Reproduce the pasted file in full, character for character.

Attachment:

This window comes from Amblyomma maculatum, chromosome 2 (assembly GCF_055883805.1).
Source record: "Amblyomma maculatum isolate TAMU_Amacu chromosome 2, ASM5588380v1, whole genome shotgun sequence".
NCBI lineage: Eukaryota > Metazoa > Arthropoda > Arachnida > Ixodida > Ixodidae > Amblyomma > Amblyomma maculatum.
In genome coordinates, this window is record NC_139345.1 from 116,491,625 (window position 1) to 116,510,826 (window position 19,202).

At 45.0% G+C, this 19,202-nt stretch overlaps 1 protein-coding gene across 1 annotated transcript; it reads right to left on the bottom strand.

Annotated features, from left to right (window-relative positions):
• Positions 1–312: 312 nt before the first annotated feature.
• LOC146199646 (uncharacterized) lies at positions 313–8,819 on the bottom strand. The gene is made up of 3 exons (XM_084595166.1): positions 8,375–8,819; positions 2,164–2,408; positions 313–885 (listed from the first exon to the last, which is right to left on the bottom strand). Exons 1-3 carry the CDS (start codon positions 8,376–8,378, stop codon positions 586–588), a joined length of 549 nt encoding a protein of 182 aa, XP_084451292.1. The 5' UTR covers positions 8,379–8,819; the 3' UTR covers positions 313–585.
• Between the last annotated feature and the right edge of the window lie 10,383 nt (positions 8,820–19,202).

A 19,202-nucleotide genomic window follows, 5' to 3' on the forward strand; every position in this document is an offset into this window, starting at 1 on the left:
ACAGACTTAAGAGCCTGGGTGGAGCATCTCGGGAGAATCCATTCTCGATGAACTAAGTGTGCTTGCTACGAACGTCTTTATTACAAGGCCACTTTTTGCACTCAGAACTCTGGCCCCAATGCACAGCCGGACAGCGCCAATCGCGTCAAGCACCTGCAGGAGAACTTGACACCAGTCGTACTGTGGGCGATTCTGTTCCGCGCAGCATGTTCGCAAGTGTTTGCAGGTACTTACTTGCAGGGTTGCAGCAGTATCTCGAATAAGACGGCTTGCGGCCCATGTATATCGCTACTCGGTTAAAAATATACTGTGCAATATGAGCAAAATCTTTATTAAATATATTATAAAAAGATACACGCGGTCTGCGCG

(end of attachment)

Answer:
This window comes from Amblyomma maculatum, chromosome 2 (assembly GCF_055883805.1).
Source record: "Amblyomma maculatum isolate TAMU_Amacu chromosome 2, ASM5588380v1, whole genome shotgun sequence".
NCBI lineage: Eukaryota > Metazoa > Arthropoda > Arachnida > Ixodida > Ixodidae > Amblyomma > Amblyomma maculatum.
In genome coordinates, this window is record NC_139345.1 from 116,491,625 (window position 1) to 116,510,826 (window position 19,202).

At 45.0% G+C, this 19,202-nt stretch overlaps 1 protein-coding gene across 1 annotated transcript; it reads right to left on the bottom strand.

Annotated features, from left to right (window-relative positions):
• Positions 1–312: 312 nt before the first annotated feature.
• LOC146199646 (uncharacterized) lies at positions 313–8,819 on the bottom strand. The gene is made up of 3 exons (XM_084595166.1): positions 8,375–8,819; positions 2,164–2,408; positions 313–885 (listed from the first exon to the last, which is right to left on the bottom strand). Exons 1-3 carry the CDS (start codon positions 8,376–8,378, stop codon positions 586–588), a joined length of 549 nt encoding a protein of 182 aa, XP_084451292.1. The 5' UTR covers positions 8,379–8,819; the 3' UTR covers positions 313–585.
• Between the last annotated feature and the right edge of the window lie 10,383 nt (positions 8,820–19,202).

A 19,202-nucleotide genomic window follows, 5' to 3' on the forward strand; every position in this document is an offset into this window, starting at 1 on the left:
ACAGACTTAAGAGCCTGGGTGGAGCATCTCGGGAGAATCCATTCTCGATGAACTAAGTGTGCTTGCTACGAACGTCTTTATTACAAGGCCACTTTTTGCACTCAGAACTCTGGCCCCAATGCACAGCCGGACAGCGCCAATCGCGTCAAGCACCTGCAGGAGAACTTGACACCAGTCGTACTGTGGGCGATTCTGTTCCGCGCAGCATGTTCGCAAGTGTTTGCAGGTACTTACTTGCAGGGTTGCAGCAGTATCTCGAATAAGACGGCTTGCGGCCCATGTATATCGCTACTCGGTTAAAAATATACTGTGCAATATGAGCAAAATCTTTATTAAATATATTATAAAAAGATACACGCGGTCTGCGCG